An eventful start to this day!
My night was undisturbed by wild animals. Or by passing vehicles, not after a couple of late night travellers drove down the hill at around 9:00 pm. Up at first light, packed up and breakfasted on a packet of creme biscuits and a chocolate bar, and on the road. I had stopped at the end of the tarmac the night before and the road was dirt and rocks. But very smooth and hardly a problem. What I took to be Sinthan Top was visible on the skyline, with ‘kazigs’ leading up to it, still a thousand or more metres above me.
It was quiet and peaceful, as usual, but my pace was slow. I stopped for more calories, of the same doubtful quality as my ‘breakfast.’ My rear brake needed adjustment (or I needed a longer rest than a packet of creme biscuits justified) and, to get a closer look at it, I removed my panniers in order to turn the bike upside down. A foolish mistake…
When I set down one of my front panniers, it rolled on to its side. Then rolled over again. And over the edge of the road, under a fallen tree, and down a steep scree slope, increasing in speed, rolling along with little bounces until it disappeared into a treed gully a couple of hundred metres down the slope. Damn!
I couldn’t see it. It could have kept going for hundreds of metres. I scrambled down to where I had last seen it; there were grassy bushes and scree leading into a steeper gully. I doubted that there was anything to stop my pannier’s continued downward progress. Then I heard a vehicle pass on the road a couple of hundred metres above me – where my bike and remaining belongings lay scattered, passport and money too. It seemed a good idea to head back up the scree and make sure nothing else disappeared.
I not quite sure what that pannier contained. My sleeping bag, bivvy bag, sleeping bag liner, gloves, socks, a shirt or two and a pair of pants, my main map, … and probably a few other items that I’ll miss later on. On the plus side, I had intended to leave my sleeping bag (old, bulky and not very warm) and a few of the items behind rather than pay for too much for excess baggage on the way home. Sure, it was a bit of an inconvenience, but I was mainly annoyed at myself for my careless stupidity.
It was time to rearrange my load. The two rear panniers moved to the front racks. The remaining front pannier was unloaded into the mostly empty green bag that had been riding on top of my rear rack. Without rear panniers for support, it now folded down limply on either side of the rack but would get me to the end of the trip. I hoped.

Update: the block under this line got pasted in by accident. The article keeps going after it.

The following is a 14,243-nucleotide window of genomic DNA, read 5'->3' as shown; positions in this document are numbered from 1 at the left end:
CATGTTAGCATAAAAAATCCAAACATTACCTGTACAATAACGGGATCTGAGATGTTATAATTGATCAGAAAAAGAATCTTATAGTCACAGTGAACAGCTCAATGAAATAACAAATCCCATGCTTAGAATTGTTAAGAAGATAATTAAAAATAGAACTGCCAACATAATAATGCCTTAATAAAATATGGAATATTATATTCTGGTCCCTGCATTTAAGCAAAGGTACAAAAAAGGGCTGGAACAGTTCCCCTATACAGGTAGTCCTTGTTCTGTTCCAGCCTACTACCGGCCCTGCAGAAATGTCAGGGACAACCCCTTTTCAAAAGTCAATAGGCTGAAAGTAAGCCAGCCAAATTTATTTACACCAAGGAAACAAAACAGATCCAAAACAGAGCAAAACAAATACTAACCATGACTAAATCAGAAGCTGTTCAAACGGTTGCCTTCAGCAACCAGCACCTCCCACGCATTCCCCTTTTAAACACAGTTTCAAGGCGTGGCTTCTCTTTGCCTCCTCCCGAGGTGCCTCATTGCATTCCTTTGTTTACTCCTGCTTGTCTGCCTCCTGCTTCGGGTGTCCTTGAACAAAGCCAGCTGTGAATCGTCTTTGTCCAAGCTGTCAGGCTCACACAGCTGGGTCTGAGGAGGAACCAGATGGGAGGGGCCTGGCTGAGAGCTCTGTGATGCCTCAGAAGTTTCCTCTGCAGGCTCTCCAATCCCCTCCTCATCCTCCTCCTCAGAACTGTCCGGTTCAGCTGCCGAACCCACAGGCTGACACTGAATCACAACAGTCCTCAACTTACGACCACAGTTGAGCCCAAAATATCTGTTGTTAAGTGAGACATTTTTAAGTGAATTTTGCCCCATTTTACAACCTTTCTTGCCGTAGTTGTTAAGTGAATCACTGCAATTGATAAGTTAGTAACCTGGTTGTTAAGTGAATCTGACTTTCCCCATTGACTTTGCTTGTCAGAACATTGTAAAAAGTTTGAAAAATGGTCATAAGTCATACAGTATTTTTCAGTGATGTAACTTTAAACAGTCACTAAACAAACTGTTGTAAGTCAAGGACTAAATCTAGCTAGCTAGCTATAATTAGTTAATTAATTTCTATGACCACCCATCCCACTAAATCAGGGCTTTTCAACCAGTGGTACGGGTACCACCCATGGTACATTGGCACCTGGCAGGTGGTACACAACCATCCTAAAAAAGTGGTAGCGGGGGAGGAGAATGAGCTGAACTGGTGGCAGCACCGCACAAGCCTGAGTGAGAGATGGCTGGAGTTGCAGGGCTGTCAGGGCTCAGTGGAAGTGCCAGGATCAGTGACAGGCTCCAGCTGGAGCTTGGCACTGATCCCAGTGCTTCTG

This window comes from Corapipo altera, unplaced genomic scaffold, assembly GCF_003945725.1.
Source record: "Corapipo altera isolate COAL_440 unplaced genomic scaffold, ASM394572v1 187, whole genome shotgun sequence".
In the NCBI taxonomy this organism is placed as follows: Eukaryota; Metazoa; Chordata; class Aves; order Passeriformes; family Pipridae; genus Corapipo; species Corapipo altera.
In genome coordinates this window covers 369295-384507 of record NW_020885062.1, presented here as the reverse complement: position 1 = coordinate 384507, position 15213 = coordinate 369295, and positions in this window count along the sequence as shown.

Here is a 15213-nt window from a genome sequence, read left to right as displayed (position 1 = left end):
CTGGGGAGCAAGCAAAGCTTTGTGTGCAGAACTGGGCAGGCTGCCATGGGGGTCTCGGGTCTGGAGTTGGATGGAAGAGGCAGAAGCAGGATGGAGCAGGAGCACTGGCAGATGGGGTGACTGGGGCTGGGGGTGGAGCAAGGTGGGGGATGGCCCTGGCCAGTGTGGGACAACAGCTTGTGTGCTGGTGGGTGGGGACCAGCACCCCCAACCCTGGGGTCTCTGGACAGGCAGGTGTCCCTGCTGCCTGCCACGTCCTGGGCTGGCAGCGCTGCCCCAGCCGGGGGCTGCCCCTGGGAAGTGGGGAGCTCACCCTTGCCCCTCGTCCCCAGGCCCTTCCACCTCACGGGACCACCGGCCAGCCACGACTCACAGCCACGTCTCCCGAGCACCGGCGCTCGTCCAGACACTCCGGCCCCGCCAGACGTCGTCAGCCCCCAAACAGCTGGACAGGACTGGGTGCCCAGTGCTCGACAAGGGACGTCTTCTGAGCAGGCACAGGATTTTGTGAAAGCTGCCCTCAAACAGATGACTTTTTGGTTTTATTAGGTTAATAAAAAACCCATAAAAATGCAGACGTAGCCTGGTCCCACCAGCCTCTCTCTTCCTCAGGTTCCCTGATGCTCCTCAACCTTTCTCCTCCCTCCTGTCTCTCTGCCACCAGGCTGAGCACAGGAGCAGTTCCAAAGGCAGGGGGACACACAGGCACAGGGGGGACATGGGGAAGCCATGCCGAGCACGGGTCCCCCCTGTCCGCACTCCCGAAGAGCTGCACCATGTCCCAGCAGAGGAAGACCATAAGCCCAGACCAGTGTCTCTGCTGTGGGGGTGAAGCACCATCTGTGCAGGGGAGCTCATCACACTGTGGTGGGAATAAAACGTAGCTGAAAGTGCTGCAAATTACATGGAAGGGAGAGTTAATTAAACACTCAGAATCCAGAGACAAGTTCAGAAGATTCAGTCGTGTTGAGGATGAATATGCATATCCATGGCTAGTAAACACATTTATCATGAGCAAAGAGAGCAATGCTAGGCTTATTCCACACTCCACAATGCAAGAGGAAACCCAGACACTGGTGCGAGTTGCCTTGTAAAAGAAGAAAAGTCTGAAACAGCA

A few hours later, at around 11:00 am, I was back on the road, somewhat chastened.
The famed ‘hotel’ that I’d been told about the night before possibly materialised in the form of a small food stall by an army base. I stopped for a cup of tea and a couple of chapatis to dunk in it before going through a checkpoint. This one was fairly cursory, with the soldier in charge not quite knowing what to make of me, or what he needed in the form of documentation.
The road remained dirt, rock or gravel but definitely rideable. A herd of goats above me provided some interest in the form of rockfall onto the road but nothing too serious.
Sometimes the road seemed to be going so far away from what I’d assumed was Sinthan Top that I began to think (and perhaps hope) that my summit was elsewhere, hidden – and not so high. No such luck. The climb was steady but inexorable, but the views below me continued to improve as I gained altitude.
It was getting late in the afternoon when, tiring, I got to the top. I had alternated between riding and pushing for the last handful of kilometres, just to keep going rather than stopping altogether to rest when I needed a break. It had been a tough couple of days, with an altitude gain of around 2700 m. But it was also encouraging; I rode just about all of it.
I stopped for tea at the top, a nice delicate Kashmiri tea, but there was only an hour or so until it was dark and, I was told, the nearest accommodation was in Kokernag, 48 km further on. At least it was downhill.
Not only downhill, but nice smooth tarmac. I had to stop to put on more clothing, coasting downhill quickly in the approaching gloom.
I did more than half my day’s distance in the last hour with hardly a pedal stroke. It was almost dark when I went I reached Daksum, and saw a sign for a tourist bungalow! They had two rooms – and were fully booked. But the caretaker offered me a storage room, for the relatively exorbitant rate of Rs. 500 ($9). But it was somewhere to sleep and eat.
58.1 km, 8.82 kph, 1281 km so far…